Cogito, Ergo Sumana

picture of Sumana's head

Sumana Harihareswara's journal


(0) : GeoGuessr and Its New Monuments Map: I think I am a casual gamer, in that during my adult life I have not felt the urge to play any computerized/video games as a sustained hobby. I've played them: Leonard and I have spent many an enjoyable evening with Super Mario Galaxy or Puzzle Fighter, I've enjoyed the odd hour of Tetris while listening to a podcast, I used Dance Dance Revolution and/or Wii Fit as an exercise routine for a few months, and I used Python Challenge to improve my Python skills during my first Recurse Center batch. But I haven't installed or played games on my laptop or phone.

So this morning, as my thumb aches, I give props to GeoGuessr.

GeoGuessr gives you a panorama from somewhere in the world -- sometimes you can move around, if the photo is from Google Street View -- and asks you to guess where you are on the world map. It's cool to play with someone who's been to different countries than you and speaks different languages than you do, so you can complement each other's skills. Even a cartographer from National Geographic sometimes can't guess well based on empty dirt roads; I am now curious to learn a bit more botany so I can go beyond "this biome is ... desert?"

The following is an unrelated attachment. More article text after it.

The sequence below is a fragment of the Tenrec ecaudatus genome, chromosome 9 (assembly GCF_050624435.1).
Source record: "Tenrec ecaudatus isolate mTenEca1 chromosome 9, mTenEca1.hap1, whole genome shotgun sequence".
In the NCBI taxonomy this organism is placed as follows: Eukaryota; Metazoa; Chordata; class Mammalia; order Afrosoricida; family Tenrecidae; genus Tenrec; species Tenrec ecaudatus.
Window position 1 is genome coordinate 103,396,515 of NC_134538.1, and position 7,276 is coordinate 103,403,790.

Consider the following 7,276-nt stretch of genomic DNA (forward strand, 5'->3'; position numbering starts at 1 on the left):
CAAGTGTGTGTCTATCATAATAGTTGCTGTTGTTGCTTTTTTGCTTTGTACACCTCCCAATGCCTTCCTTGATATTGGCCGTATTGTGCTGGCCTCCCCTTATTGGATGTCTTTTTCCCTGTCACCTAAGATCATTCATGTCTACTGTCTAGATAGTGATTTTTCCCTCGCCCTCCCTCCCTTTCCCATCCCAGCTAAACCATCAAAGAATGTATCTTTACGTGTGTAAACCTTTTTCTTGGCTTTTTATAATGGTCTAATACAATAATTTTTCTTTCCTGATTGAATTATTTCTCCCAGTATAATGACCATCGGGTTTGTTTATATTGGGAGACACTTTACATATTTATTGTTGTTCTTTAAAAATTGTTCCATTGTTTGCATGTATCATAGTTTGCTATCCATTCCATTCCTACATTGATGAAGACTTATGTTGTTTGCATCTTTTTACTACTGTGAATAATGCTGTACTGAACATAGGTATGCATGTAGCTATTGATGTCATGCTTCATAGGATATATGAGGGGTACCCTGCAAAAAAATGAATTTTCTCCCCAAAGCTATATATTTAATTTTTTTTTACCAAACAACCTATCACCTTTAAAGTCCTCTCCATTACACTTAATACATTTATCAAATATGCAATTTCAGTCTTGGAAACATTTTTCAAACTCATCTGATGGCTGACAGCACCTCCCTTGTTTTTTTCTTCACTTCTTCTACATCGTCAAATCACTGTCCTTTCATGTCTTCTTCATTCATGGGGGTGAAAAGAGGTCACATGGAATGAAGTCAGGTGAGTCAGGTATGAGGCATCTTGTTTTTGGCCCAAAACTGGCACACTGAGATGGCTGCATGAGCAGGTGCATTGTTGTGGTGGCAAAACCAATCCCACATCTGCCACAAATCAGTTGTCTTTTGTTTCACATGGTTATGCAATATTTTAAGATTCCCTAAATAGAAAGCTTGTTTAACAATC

Maybe you played it when it started in 2013. The developers have now added some cool new "maps". For instance, you can play among only New York City locations (Leonard and I made that more fun by adding the "turning and zooming is OK, moving is not" constraint). (GeoGuessr says you'll get to try the five different boroughs, but so far we've only gotten Manhattan locations.)

Perhaps the coolest map is the Famous Places map (example game), which we've now played several times. Talk about cheap travel. Sitting on our couch, we can visit so many beautiful monuments! I immediately recognized the Hermitage, and Leonard got the UK Houses of Parliament right away, and gosh, it was pretty to look at historic bits of Turkey and Greece and Italy. I love that GeoGuessr shows us countries we hadn't particularly thought of visiting, and shows us how cool it might be to go there. It's like Where In The World Is Carmen Sandiego? crossed with a friend's travelogue slideshow.

During normal play, sometimes GeoGuessr drops me into a residential suburb somewhere in the US, and then I feel like I am driving slowly through streets full of suspicious white people who are about to call the cops on the brown interloper in their midst. I am not casing your houses, driveway-havers! I am looking for any textual evidence at all for what state you live in! Could some of you start hanging state flags under the US flags on your flagpoles? That would help.


(0) : How To Improve Bus Factor In Your Open Source Project: Someone in one of my communities was wondering whether we ought to build a new automated tool to give little tasks to newcomers and thus help them turn into future maintainers. I have edited my replies to him into the How To Build Bus Factor For Your Open Source Project explanation below.